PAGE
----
A Bright Spark

Photo by Wendy Fenwick at Flash Studios for Dulux NZ and Homestyle magazine.
Maaike Lookbook cover, Photo: Sasha Stejko for Maaike.
Delight offices: Photo: Helen Bankers.
Evie Kemp talks to Dominic Hoey about her various artistic pursuits, her love of Instagram, and striking a balance between personal and professional projects.

Share

Evie Kemp’s creative practice reflects the reality of many professional artists in 2019: juggling paid work and personal projects, and using social media to connect with other creatives and clients. 

You might know Evie Kemp from Instagram, where the self-declared maximalist shares eye-catching photos of her South Auckland home and various design projects. As well as her enviable DIY skills and knack for finding TradeMe bargains, Evie’s fearless embrace of pattern and bold colour makes you stop and take notice. 

Evie’s talent and unique style has landed her work with many of the country’s top brands, including Westpac, Stuff and Ceres Organics. She’s also a Dulux colour ambassador—a role which sees her inspire and assist Kiwis with choosing colours for their homes. Working with these particular brands is something she loves, she says. 

“It's really important to me to work with good people and to be able to build on those relationships, so to be a part of those brands is very cool.”

Juggling many hats 

She’s still not sure whether to call herself an artist or a designer. Evie originally trained in graphic design at AUT University, but found herself drawn more to the illustrative side of things, “so that by the time I left, I was much more illustrator than graphic designer.”

After finishing her degree, she spent the next six years creating art prints to sell online and in stores—something she recently put aside to focus on collaborative projects and one-off art pieces. 

Of the many hats Evie wears, she says textile and pattern design is her number-one passion, naming a 2018 collaboration with Maiike clothing as a particular highlight. “It brings together all the things I love—drawing, colour, fashion, and interiors. I love how scale and drape can take one design to 100 different places, and there's nothing quite like getting that perfect half-drop repeat nailed.” 


Maaike Lookbook cover, Photo: Sasha Stejko for Maaike.

Another of Evie’s passions is interior design, something she’s been interested in from a young age. “Even as a kid, I was super into sprucing up my dolls’ house and my own room,” she says. “Again, this is something Instagram enabled me to do, just by sharing my own home and projects, and making connections through there.”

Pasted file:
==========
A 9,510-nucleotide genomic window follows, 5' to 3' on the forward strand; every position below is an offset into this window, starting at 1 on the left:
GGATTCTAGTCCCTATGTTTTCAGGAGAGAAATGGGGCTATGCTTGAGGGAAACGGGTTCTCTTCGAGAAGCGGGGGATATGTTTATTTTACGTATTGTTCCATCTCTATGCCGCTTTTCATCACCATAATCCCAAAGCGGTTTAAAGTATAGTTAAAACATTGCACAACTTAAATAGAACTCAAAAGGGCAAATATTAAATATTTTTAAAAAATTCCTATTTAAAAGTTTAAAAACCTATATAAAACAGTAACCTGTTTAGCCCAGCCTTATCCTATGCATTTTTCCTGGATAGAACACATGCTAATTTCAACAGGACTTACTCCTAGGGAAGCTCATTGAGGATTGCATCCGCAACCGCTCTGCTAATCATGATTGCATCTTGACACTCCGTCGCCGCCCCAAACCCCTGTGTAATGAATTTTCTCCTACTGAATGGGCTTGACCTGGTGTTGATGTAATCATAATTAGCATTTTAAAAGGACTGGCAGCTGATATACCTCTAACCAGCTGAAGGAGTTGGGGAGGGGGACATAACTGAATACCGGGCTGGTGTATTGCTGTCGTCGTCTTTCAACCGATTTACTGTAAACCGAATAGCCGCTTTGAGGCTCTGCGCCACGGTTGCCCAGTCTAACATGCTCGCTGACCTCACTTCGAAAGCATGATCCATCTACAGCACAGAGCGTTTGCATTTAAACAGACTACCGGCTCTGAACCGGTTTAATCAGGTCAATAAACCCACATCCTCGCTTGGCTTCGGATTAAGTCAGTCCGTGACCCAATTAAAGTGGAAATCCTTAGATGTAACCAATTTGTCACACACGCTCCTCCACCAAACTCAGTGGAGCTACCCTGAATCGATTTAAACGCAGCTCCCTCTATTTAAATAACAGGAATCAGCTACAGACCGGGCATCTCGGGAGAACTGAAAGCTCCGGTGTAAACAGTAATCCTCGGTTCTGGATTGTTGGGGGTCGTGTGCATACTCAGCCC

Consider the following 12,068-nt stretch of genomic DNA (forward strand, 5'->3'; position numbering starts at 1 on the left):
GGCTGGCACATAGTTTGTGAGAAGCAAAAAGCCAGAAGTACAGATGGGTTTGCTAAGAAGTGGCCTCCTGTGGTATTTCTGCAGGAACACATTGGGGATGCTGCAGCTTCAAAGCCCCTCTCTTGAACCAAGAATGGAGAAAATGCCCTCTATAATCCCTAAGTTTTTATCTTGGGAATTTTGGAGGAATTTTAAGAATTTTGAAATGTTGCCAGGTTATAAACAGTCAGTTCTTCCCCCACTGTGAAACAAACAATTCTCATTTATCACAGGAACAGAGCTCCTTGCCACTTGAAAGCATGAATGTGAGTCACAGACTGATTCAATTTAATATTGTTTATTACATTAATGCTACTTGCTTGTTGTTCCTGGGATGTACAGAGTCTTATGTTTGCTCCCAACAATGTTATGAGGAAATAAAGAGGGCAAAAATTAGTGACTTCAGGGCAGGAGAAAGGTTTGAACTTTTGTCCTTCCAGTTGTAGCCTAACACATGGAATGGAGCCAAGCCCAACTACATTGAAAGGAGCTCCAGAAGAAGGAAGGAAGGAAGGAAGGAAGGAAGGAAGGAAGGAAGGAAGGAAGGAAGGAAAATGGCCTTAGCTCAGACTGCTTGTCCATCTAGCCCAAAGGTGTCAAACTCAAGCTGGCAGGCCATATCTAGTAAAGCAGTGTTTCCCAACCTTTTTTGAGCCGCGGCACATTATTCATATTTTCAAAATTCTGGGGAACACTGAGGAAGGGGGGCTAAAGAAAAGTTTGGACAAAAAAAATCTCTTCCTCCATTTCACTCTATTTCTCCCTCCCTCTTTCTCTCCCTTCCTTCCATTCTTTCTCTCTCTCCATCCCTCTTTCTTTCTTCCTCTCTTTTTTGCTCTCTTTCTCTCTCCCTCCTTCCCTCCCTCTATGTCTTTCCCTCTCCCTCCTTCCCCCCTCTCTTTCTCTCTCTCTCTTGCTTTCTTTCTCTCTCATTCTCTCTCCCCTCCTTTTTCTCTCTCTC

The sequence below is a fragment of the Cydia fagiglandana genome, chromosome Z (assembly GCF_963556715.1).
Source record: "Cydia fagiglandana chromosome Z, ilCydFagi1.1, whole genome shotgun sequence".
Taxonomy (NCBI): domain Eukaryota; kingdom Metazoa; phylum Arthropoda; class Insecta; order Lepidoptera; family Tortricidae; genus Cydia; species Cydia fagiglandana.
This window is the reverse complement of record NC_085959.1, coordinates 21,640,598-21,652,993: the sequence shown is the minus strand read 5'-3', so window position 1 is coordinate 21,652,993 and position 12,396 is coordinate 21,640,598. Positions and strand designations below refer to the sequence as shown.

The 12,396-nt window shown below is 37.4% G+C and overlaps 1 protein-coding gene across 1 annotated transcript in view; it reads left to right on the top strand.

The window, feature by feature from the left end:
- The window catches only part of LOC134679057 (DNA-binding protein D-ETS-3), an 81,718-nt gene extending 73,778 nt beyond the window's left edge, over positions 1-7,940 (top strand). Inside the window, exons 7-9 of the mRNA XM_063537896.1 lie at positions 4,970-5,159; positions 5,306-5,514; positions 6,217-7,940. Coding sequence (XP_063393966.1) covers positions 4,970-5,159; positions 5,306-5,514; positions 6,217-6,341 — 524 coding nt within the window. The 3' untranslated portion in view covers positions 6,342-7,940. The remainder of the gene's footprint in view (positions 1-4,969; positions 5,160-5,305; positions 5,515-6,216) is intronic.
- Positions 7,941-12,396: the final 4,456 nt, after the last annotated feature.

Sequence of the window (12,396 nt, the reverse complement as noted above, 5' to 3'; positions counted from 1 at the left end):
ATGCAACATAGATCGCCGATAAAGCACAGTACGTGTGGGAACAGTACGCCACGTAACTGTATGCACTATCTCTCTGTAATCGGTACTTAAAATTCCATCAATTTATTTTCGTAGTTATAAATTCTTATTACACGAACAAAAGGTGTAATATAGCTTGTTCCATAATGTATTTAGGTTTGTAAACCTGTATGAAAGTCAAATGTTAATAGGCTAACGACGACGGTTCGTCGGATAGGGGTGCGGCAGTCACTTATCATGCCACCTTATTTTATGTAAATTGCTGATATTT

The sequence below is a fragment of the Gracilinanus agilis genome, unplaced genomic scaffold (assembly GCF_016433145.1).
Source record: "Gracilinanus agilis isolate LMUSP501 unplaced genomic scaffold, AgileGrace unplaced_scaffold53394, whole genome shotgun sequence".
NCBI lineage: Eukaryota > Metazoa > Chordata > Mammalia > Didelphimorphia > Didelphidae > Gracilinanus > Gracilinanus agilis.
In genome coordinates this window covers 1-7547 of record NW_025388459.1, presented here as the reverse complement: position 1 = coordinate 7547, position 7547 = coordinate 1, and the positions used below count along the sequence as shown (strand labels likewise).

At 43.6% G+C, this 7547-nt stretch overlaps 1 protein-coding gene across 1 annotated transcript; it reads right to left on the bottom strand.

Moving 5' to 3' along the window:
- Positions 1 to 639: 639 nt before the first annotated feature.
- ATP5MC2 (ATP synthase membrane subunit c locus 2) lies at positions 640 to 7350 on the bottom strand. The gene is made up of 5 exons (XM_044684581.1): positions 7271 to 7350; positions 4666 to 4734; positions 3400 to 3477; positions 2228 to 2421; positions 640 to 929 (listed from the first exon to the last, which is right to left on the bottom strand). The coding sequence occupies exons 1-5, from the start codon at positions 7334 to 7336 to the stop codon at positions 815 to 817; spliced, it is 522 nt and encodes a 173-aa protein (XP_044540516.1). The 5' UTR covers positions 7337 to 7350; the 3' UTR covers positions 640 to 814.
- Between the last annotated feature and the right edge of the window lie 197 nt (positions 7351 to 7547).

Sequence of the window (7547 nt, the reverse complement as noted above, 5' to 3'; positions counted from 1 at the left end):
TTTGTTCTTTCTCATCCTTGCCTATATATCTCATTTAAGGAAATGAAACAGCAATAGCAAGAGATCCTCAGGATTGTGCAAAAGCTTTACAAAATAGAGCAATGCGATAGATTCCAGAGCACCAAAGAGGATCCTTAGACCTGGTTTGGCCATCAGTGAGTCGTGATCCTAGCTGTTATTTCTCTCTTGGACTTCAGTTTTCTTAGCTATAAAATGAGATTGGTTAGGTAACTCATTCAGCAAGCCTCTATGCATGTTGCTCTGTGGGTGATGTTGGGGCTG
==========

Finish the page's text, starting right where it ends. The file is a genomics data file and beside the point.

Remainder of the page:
Social media: the good and the bad

Like most commercial artists, Evie relies heavily on social media to connect with her clients. She describes herself as a “huge fan” of Instagram.

“I find a lot of work through there, as well as a really inspiring and supportive network, which is essential when working alone. It provides me with a platform to declare who I am and what I do on my own terms, and because I do wear lots of hats I find it to be an acceptable way to demonstrate that.”

Of course, she’s aware of social media’s downsides. “It can be a huge time suck and there are definitely negatives to it, but I'm dedicated to making it a positive space by who I choose to follow, and remembering to take time out.” 

Juggling the paid with the personal 

Although Evie is passionate about her work, she says it’s often difficult to strike that balance between paid work and concentrating on her own practice.

“I find it really hard to turn off the ‘Can I use this for a job?’ side of my brain and do something just for me.”

“It's a struggle, as any self-employed creative will know. Prioritising your own work is tough and can feel indulgent. I find it really hard to turn off the ‘Can I use this for a job?’ side of my brain and do something just for me. To be honest, I need to find a way to be better at this, because if it's not something for a client, then I'm thinking, ‘Is it something I should save for a future one?’” 

Delight offices: Photo: Helen Bankers.

A bright and busy future 

One thing Evie doesn’t need to worry about is getting bored, as is obvious from her upcoming schedule. 

“I'm designing and making styling elements for this year’s NZ Flowers Week shoot, they’re one of my favourite clients. In mid-November I'm co-teaching a textile design masterclass in Auckland with my friend’s Melbourne studio, Home Work, so I’m getting all my notes ready for that.”

She’s also excited about upcoming showings of her own work before the year ends.

“I'm working on a few art pieces at the moment for a couple of shows – Studio Home's Spring Fling in Christchurch in October, and the Seed Gallery Christmas exhibition, Point Blank, in November. It’s really lovely as I don't feel like I've had good solid ‘art time’ in a while.”

Read Evie Kemp’s advice to her 22 year old self on The Big Idea.

Written by

Dominic Hoey

25 Oct 2019

Dominic Hoey is an author, playwright and poet based in Tāmaki Makaurau. His debut novel, Iceland was a New Zealand bestseller and was long-listed for the 2018 Ockham Book Award.

Evie Kemp - Portrait by Simon Wilson
Story
Imposter alert! Self declared maximalist Evie Kemp stops apologising for being herself.
Fourth year students Tom Munday and Bianca Lim-Yip at Whitecliffe. Photo: India Essuah
Story
We meet two creatives who have been picked as ones-to-watch, and hear their big plans to create the change their sector needs. (In partnership with Whitecliffe College of Art & Design).
Musician Mo Muse. Supplied.
Story
Dominic Hoey catches up with Muslim hip hop artist Mo Muse to discuss his debut album.
Tom Scott in 'Don't Quit Your Day Job'
Story
Dominic Hoey talks to Tom Scott about his new ventures, his work ethic and how he ended up making a documentary.